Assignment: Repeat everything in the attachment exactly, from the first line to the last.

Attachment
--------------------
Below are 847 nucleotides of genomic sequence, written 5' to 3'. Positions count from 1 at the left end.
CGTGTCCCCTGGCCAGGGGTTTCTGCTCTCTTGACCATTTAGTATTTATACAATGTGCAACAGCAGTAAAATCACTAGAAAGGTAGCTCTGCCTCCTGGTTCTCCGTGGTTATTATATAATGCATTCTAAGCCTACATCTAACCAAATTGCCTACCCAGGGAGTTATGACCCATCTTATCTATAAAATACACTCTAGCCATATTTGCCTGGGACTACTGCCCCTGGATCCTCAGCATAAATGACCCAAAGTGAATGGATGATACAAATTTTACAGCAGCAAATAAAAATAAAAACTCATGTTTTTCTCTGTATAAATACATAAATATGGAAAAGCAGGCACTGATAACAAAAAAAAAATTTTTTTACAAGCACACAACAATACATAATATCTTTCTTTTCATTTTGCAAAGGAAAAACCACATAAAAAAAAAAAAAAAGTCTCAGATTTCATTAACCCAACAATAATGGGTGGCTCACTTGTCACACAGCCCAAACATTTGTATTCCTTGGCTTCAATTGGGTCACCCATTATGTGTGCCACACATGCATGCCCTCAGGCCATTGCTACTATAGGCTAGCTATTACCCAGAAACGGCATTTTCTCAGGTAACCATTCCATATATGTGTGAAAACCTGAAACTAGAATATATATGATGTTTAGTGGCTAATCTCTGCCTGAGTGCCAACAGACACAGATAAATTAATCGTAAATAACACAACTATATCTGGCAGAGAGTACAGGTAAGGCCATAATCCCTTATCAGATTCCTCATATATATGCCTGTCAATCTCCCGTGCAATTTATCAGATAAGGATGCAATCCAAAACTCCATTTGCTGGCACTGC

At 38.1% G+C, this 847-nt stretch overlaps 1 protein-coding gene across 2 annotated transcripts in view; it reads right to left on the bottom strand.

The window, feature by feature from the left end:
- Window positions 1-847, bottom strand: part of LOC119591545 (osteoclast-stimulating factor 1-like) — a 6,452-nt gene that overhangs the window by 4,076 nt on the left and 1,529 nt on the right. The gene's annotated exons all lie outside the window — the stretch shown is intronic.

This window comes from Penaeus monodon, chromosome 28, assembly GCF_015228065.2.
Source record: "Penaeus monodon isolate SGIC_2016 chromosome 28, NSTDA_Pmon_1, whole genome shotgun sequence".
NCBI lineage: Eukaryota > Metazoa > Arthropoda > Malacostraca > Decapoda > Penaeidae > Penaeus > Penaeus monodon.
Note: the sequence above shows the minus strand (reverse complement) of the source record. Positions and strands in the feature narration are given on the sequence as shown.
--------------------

Below are 847 nucleotides of genomic sequence, written 5' to 3'. Positions count from 1 at the left end.
CGTGTCCCCTGGCCAGGGGTTTCTGCTCTCTTGACCATTTAGTATTTATACAATGTGCAACAGCAGTAAAATCACTAGAAAGGTAGCTCTGCCTCCTGGTTCTCCGTGGTTATTATATAATGCATTCTAAGCCTACATCTAACCAAATTGCCTACCCAGGGAGTTATGACCCATCTTATCTATAAAATACACTCTAGCCATATTTGCCTGGGACTACTGCCCCTGGATCCTCAGCATAAATGACCCAAAGTGAATGGATGATACAAATTTTACAGCAGCAAATAAAAATAAAAACTCATGTTTTTCTCTGTATAAATACATAAATATGGAAAAGCAGGCACTGATAACAAAAAAAAAATTTTTTTACAAGCACACAACAATACATAATATCTTTCTTTTCATTTTGCAAAGGAAAAACCACATAAAAAAAAAAAAAAAGTCTCAGATTTCATTAACCCAACAATAATGGGTGGCTCACTTGTCACACAGCCCAAACATTTGTATTCCTTGGCTTCAATTGGGTCACCCATTATGTGTGCCACACATGCATGCCCTCAGGCCATTGCTACTATAGGCTAGCTATTACCCAGAAACGGCATTTTCTCAGGTAACCATTCCATATATGTGTGAAAACCTGAAACTAGAATATATATGATGTTTAGTGGCTAATCTCTGCCTGAGTGCCAACAGACACAGATAAATTAATCGTAAATAACACAACTATATCTGGCAGAGAGTACAGGTAAGGCCATAATCCCTTATCAGATTCCTCATATATATGCCTGTCAATCTCCCGTGCAATTTATCAGATAAGGATGCAATCCAAAACTCCATTTGCTGGCACTGC

At 38.1% G+C, this 847-nt stretch overlaps 1 protein-coding gene across 2 annotated transcripts in view; it reads right to left on the bottom strand.

The window, feature by feature from the left end:
- Window positions 1-847, bottom strand: part of LOC119591545 (osteoclast-stimulating factor 1-like) — a 6,452-nt gene that overhangs the window by 4,076 nt on the left and 1,529 nt on the right. The gene's annotated exons all lie outside the window — the stretch shown is intronic.

This window comes from Penaeus monodon, chromosome 28, assembly GCF_015228065.2.
Source record: "Penaeus monodon isolate SGIC_2016 chromosome 28, NSTDA_Pmon_1, whole genome shotgun sequence".
NCBI lineage: Eukaryota > Metazoa > Arthropoda > Malacostraca > Decapoda > Penaeidae > Penaeus > Penaeus monodon.
Note: the sequence above shows the minus strand (reverse complement) of the source record. Positions and strands in the feature narration are given on the sequence as shown.